ok so I have what seems like a simple problem...

simple code

int date;

cout << "Enter the date in MMDDYYYY format: ";
cin >> date;

problem happens when someone starts the int with a 0

for example cin >> 03081991 date = 24

if I add another object after date it gets the 81991...

I was wondering if there's a simple way to fix it, I know the problem is that the int starts with 0 causing the compiler to put it in... is it base 8? BUt is there a way to just tell the compiler to not do that? or a way to ignore the 0 without ignoring it if it's a 1?

I know you guys have a policy against fully writing code for people but I assure you this is <= 1% of the project/

Edited 6 Years Ago by viziroth: n/a

What you do is use strings :

string data;
 cout << "Enter the date in MMDDYYYY format: ";
 cin >> date;
 asserCorrectFormat(data); //make sure valid format
 doStuff(data);

What you do is use strings :

string data;
 cout << "Enter the date in MMDDYYYY format: ";
 cin >> date;
 asserCorrectFormat(data); //make sure valid format
 doStuff(data);

I need to use an int for another part of the program.

Another part of the program uses / and % to format it and another part subtracts it from the current date to get age.

Plus the date is going to be part of a constructor so it need to be the same data type.


probably should have said it needs to stay an int.

Edited 6 Years Ago by viziroth: n/a

int is a very poor choice for a data representation of Date. The right thing would certainly be to accept the user input as string -- as is and then parse it according to your needs.
I would even go as to creating a struct for holding three short int values.
Then I can always make a function parse_date(std::string date) which can parse the entered string and return me the struct.

listen guys, I realize that int is a poor data type choice, but the data type is required for the assignment.

If I were doing it I would have used a struct(since it works so well with time), but the prof wants it as an int.

SO can anyone help me with the problem I asked to solve and not just a way of avoiding it? or is the answer I'm looking for non-existent?

Or can someone at least point me to a site or something that might have the answer? I checked cplusplus and didn't find it, but maybe I was searching wrong, same with google, but again probably used the wrong search terms, and again searched these archives but probably used the wrong jargon.

If you could give me the correct jargon for my problem I'll try searching again... sorry for any rudeness on my part I should have put more info in the OP.

Edited 6 Years Ago by viziroth: n/a

listen guys, I realize that int is a poor data type choice, but the data type is required for the assignment.

If I were doing it I would have used a struct but the prof wants it as an int.

SO can anyone help me with the problem I asked to solve and not just a way of avoiding it? or is the answer I'm looking for non-existent?

Or can someone at least point me to a site or something that might have the answer? I checked cplusplus and didn't find it, but maybe I was searching wrong, same with google, but again probably used the wrong search terms, and again searched these archives but probably used the wrong jargon.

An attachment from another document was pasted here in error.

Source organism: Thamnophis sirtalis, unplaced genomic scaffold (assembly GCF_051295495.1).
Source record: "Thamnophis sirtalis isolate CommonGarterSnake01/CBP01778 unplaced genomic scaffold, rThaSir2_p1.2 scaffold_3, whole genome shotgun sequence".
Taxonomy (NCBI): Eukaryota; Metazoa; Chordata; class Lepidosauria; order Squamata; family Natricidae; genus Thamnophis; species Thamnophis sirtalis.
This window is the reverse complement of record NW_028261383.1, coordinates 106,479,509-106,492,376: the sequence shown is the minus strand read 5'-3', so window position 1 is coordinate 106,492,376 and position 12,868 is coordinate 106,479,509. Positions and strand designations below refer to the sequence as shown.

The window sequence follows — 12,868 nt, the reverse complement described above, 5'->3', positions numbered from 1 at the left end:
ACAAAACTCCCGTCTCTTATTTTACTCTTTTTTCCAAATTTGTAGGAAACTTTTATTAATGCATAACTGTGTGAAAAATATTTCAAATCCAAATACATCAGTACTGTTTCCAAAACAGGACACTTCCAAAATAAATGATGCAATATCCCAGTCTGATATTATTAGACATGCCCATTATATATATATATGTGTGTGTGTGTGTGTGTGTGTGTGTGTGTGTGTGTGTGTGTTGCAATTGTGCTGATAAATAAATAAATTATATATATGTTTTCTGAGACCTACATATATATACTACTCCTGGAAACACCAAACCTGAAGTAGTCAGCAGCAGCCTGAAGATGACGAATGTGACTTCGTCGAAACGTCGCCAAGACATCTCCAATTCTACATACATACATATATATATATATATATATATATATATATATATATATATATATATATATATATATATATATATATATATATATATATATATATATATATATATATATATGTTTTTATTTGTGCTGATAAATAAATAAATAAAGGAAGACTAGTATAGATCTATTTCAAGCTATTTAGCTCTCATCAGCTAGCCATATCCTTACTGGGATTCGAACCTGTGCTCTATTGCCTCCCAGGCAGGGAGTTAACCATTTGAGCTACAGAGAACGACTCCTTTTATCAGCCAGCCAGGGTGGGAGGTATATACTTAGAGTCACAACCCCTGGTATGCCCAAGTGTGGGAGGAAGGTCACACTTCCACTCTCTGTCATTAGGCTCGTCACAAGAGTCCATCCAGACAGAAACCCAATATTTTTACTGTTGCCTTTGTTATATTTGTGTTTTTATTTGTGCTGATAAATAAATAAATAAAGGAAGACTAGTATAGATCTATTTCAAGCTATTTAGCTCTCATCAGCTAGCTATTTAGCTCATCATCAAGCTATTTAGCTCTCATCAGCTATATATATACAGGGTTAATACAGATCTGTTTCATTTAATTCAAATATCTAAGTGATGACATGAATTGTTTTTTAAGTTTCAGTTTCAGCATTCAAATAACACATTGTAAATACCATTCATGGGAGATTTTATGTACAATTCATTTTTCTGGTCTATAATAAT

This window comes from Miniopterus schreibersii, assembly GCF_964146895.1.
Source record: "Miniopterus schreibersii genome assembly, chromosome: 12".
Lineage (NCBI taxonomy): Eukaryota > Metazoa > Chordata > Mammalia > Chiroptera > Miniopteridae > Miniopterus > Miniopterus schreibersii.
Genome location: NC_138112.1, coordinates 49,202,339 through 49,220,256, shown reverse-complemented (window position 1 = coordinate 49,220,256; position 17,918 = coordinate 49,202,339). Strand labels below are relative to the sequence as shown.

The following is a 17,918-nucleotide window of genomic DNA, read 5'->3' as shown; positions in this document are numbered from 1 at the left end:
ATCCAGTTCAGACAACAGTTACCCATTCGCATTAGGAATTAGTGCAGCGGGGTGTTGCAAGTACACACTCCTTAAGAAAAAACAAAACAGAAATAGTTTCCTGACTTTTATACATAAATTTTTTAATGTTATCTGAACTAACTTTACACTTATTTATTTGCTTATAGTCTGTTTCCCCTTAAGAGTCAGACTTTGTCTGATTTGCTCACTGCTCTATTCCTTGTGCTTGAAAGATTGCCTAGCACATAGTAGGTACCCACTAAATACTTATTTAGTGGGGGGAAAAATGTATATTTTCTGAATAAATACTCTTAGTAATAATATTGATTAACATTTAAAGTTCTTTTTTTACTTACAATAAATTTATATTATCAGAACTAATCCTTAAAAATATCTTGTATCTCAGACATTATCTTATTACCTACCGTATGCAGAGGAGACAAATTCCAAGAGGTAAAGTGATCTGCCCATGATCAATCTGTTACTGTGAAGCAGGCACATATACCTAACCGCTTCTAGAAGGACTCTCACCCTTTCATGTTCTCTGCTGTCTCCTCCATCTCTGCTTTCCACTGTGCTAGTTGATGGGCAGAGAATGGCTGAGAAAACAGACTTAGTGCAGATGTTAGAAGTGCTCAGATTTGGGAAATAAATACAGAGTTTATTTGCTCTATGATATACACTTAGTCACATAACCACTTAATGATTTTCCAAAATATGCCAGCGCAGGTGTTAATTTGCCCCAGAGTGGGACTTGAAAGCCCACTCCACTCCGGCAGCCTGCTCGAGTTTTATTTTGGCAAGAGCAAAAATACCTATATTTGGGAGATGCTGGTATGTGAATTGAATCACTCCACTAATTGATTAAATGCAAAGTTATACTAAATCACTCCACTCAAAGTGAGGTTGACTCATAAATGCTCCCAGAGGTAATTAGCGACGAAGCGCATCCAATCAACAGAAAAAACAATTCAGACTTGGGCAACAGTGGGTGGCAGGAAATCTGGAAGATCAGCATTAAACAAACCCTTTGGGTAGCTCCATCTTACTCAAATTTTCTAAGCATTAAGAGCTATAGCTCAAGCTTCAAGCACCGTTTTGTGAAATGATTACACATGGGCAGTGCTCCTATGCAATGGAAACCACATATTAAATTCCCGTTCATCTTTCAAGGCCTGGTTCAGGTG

If you could give me the correct jargon for my problem I'll try searching again... sorry for any rudeness on my part I should have put more info in the OP.

I don't think this is doable, or if it is, it would be incredibly convoluted. A std::string or char array[] would be the datatype of choice here.

Go speak with your professor . . .

I mean what happens if the user types in something completely wrong, like letters of the alphabet. Garbage in = garbage out. . . However, that being said, it's entirely possible your professor is marking the assignment based on the assumption that the input is ALWAYS good?? That's the only logical explanation.

Edited 6 Years Ago by iamthwee: n/a

Agreed with iamthwee.
There is an intrinsic problem in using a single int as data type for Date.
You can sure go along and use int but then whenever you be needing to extract the individual elements from it (the month, day and year) you must always check if the integer is 8-digit long or 7 digit long and then do your parsing.
Note that throughout C, there is no distinction between 0123 and 123. It is same.

OK, that you.

The prof is assuming that the input will always be numbers and will always be in the correct format. We're not garbage proofing.

She gave a hint that there was a way to use % to solve this, but I can't directly use it in the istream (date%100000000) and by the time it is able to be manipulated in the program the damage has been done.

One of the other parts of the project was using division and modulus to format it:

month = date / 1000000;
day = (date % 1000000)/10000;
year = date % 10000;

Another was subtracting the inputed date from the current date to get the age of something.

These both work fine so long as the int didn't start with 0, but when the int starts with 0 it has the problem where it breaks into 2 objects, the first being what looks like a base 8 number while the other it's whatever cuts off after the first digit that is 8 or higher.